Friday, March 28, 2014

All the guff on music notation

Here is a terrific webpage, giving us the good oil on musical notation. It includes this wonderful graphic:
Would I be churlish if I said that, much as I like the picture and the article, it is a bit like a road sign, which makes a lot more sense to people who already know where they're going.

Monday, March 24, 2014

Bach's Biggest Hit?

A trivia question for you:
Who wrote Bach's Toccata and Fugue in D Minor?
If that sounds silly, you may not have encountered the earnest discussion about this piece, which has been taking place since the 1960s. The current Wikipedia article points out that this piece of music was not published until 1833, during the revival of interest in Bach's music, fostered by Felix Mendelssohn and others.
Bach wrote over 2000 pieces of music, of which we have about 1080. Probably many of the ones that are lost are recyclings of existing works. Bach recycled his music like I recycle jokes! A true Eighteenth Century greenie!
But only twelve of his works were published in his lifetime, and he had to pay for half of those to be engraved!
Many scholars think that this piece of music is not in the style of the great master's other organ works and sounds like it was created later than Bach's lifetime by an anonymous composer. Others say it is a transcription, maybe by Bach, of a lost solo violin piece.
But distinguished Bach scholar Christoph Wolff is happy to ascribe it to Bach, but in his early days.
It would be disappointing if one of the few universally known pieces by Bach was in fact written by someone else!

Sunday, March 23, 2014

Discovering Bach

I think my original impetus to study Bach  came from singing his Jesu, meine Freude motet and the B minor mass at Newcastle Conservatorium, under Michael Dudman's expert direction. 
After that,  I mainly only experienced the great instrumental works, like his keyboard preludes and fugues and the Brandenburg Concertos.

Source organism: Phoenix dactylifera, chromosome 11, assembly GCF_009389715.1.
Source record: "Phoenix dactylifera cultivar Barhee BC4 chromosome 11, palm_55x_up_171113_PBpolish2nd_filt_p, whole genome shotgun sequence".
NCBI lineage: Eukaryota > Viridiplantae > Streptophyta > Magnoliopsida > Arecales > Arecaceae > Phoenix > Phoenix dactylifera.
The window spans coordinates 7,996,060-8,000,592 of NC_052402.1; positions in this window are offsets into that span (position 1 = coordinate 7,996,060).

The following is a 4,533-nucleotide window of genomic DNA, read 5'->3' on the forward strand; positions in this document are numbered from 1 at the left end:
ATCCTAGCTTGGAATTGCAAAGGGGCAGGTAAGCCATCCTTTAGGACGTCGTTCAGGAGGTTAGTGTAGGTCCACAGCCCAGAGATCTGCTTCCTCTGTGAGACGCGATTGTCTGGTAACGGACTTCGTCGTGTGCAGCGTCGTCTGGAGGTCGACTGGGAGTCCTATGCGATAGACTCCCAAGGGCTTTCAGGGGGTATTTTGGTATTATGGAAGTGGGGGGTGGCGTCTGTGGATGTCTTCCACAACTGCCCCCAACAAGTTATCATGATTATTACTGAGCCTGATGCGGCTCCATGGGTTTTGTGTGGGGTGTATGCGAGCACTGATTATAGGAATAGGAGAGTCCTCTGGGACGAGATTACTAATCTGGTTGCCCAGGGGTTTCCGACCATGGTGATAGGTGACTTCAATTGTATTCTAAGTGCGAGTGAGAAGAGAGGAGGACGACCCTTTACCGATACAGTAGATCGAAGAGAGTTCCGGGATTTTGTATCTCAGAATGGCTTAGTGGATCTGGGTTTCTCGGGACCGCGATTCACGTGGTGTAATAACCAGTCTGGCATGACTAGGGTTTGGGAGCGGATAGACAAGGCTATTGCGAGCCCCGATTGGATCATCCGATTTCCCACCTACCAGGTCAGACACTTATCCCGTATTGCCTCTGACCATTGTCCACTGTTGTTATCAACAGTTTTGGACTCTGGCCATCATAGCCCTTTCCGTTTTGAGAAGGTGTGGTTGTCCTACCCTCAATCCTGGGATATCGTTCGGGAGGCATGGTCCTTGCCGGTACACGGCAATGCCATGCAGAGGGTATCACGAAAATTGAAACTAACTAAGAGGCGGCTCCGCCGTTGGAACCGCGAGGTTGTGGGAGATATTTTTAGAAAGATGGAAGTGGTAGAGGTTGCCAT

In 2002, I bit the bullet and bought the Teldec Bach 2000 set, which was discounted from $2200 to $1500 and includes all 1080 of Bach's extant works.
I listened to every single CD and nearly drove my wife mad with the 71 CDs of cantatas, because Harnoncourt's boy sopranos are out of tune in at least six of the CDs and they are not appealing performances.
In 2007, I had the opportunity of participating in ABC TV's Einstein Factor on the subject of J S Bach. I went down the gurgler on the second episode and only won the first one by one question. But i learnt a lot more about Bach during my preparation!
But when I discovered John Eliot Gardiner's Pilgrimage series, I began collecting them, and at a very attractive price. His Monteverdi Choir's performances are invariably beautiful. They make exploring the cantatas a very pleasant task.
These days you can do it all so cheaply! The Teldec set has been reissued for $300, but without the terrific booklets [though I believe they are online].
Gardiner's stuff is all freely available on Spotify and there is a wonderful abundance of first rate recordings of Bach's music on Youtube.